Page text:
Calif. appeals court: Prop. 65 meat warnings preempted
SAN DIEGO (Legal Newsline)-The USDA stamp of approval remains the acceptable standard on meat quality, the state Appellate Court has ruled.
The Fourth District California Court of Appeals ruled last week that Proposition 65, a state labeling law, passed in 1986, that requires products known to cause cancer or be harmful to reproductive health must be properly labeled is preempted by federal law.
The ruling followed a lawsuit in which the American Meat Institute and the National Meat Association were targeted by consumer Whitney Leeman after she sent notices to eight meat processors and sellers, accusing the companies of not properly warning the public of cancer causing PCBs and dioxins that may be found in their ground beef or liver.
The court ruled, in an opinion by Associate Justice Joan Irion, that the Federal Meat Inspection Act expressly preempts state labeling requirements for meat products.
"We conclude that the trial court properly overruled the demurrer. Further, we conclude that the FMIA expressly preempts point of sale warning requirements imposed by Proposition 65 with respect to meat, and on that basis we affirm the trial court's ruling on the motion for summary judgment," the appeals court ruled Dec. 22.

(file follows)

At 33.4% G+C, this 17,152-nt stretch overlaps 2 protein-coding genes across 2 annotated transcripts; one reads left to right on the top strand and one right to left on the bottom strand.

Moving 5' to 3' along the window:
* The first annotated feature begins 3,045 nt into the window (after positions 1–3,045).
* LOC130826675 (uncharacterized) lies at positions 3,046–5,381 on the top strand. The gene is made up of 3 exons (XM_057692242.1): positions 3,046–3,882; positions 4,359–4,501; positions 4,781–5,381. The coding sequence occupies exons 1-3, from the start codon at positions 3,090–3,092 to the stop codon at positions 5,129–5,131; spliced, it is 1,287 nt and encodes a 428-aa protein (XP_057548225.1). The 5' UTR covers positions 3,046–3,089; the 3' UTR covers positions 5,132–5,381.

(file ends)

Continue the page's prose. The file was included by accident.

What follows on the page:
The U.S. Department of Agriculture has stated that with Proposition 65 warnings on government inspected meat "would only confuse the public as to the wholesomeness of the meat."
Proposition 65 requires the state to develop and maintain a list of chemicals "known to the state to cause cancer or reproductive toxicity." It also requires that businesses provide warnings before consumers are exposed to such chemicals.